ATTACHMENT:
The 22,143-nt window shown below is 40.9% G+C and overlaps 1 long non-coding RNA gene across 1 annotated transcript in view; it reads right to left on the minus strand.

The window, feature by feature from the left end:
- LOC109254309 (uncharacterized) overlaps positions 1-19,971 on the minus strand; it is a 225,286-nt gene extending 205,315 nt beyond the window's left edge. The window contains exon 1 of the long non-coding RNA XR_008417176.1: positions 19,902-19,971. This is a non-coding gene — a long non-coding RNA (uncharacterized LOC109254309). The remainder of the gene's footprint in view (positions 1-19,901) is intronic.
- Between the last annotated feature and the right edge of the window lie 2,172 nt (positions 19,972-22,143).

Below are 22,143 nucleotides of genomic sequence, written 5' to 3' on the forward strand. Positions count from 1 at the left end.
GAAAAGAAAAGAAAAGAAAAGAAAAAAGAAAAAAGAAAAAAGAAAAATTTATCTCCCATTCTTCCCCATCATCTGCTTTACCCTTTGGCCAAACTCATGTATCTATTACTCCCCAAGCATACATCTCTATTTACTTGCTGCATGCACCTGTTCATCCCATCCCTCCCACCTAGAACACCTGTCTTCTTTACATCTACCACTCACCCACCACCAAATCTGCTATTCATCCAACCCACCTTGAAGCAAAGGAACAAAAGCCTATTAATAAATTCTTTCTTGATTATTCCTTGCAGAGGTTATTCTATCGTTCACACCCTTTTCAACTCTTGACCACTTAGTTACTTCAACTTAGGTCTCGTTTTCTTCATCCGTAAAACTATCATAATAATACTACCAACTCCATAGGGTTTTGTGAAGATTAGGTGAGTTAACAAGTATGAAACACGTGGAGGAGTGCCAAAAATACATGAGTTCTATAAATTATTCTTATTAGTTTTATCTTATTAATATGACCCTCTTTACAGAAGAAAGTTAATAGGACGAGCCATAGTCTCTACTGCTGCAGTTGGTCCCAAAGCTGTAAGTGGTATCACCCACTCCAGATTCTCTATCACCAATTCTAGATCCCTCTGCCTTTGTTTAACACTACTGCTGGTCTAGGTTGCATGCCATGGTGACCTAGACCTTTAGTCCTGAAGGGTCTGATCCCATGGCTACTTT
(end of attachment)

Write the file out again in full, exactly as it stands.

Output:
The 22,143-nt window shown below is 40.9% G+C and overlaps 1 long non-coding RNA gene across 1 annotated transcript in view; it reads right to left on the minus strand.

The window, feature by feature from the left end:
- LOC109254309 (uncharacterized) overlaps positions 1-19,971 on the minus strand; it is a 225,286-nt gene extending 205,315 nt beyond the window's left edge. The window contains exon 1 of the long non-coding RNA XR_008417176.1: positions 19,902-19,971. This is a non-coding gene — a long non-coding RNA (uncharacterized LOC109254309). The remainder of the gene's footprint in view (positions 1-19,901) is intronic.
- Between the last annotated feature and the right edge of the window lie 2,172 nt (positions 19,972-22,143).

Below are 22,143 nucleotides of genomic sequence, written 5' to 3' on the forward strand. Positions count from 1 at the left end.
GAAAAGAAAAGAAAAGAAAAGAAAAAAGAAAAAAGAAAAAAGAAAAATTTATCTCCCATTCTTCCCCATCATCTGCTTTACCCTTTGGCCAAACTCATGTATCTATTACTCCCCAAGCATACATCTCTATTTACTTGCTGCATGCACCTGTTCATCCCATCCCTCCCACCTAGAACACCTGTCTTCTTTACATCTACCACTCACCCACCACCAAATCTGCTATTCATCCAACCCACCTTGAAGCAAAGGAACAAAAGCCTATTAATAAATTCTTTCTTGATTATTCCTTGCAGAGGTTATTCTATCGTTCACACCCTTTTCAACTCTTGACCACTTAGTTACTTCAACTTAGGTCTCGTTTTCTTCATCCGTAAAACTATCATAATAATACTACCAACTCCATAGGGTTTTGTGAAGATTAGGTGAGTTAACAAGTATGAAACACGTGGAGGAGTGCCAAAAATACATGAGTTCTATAAATTATTCTTATTAGTTTTATCTTATTAATATGACCCTCTTTACAGAAGAAAGTTAATAGGACGAGCCATAGTCTCTACTGCTGCAGTTGGTCCCAAAGCTGTAAGTGGTATCACCCACTCCAGATTCTCTATCACCAATTCTAGATCCCTCTGCCTTTGTTTAACACTACTGCTGGTCTAGGTTGCATGCCATGGTGACCTAGACCTTTAGTCCTGAAGGGTCTGATCCCATGGCTACTTT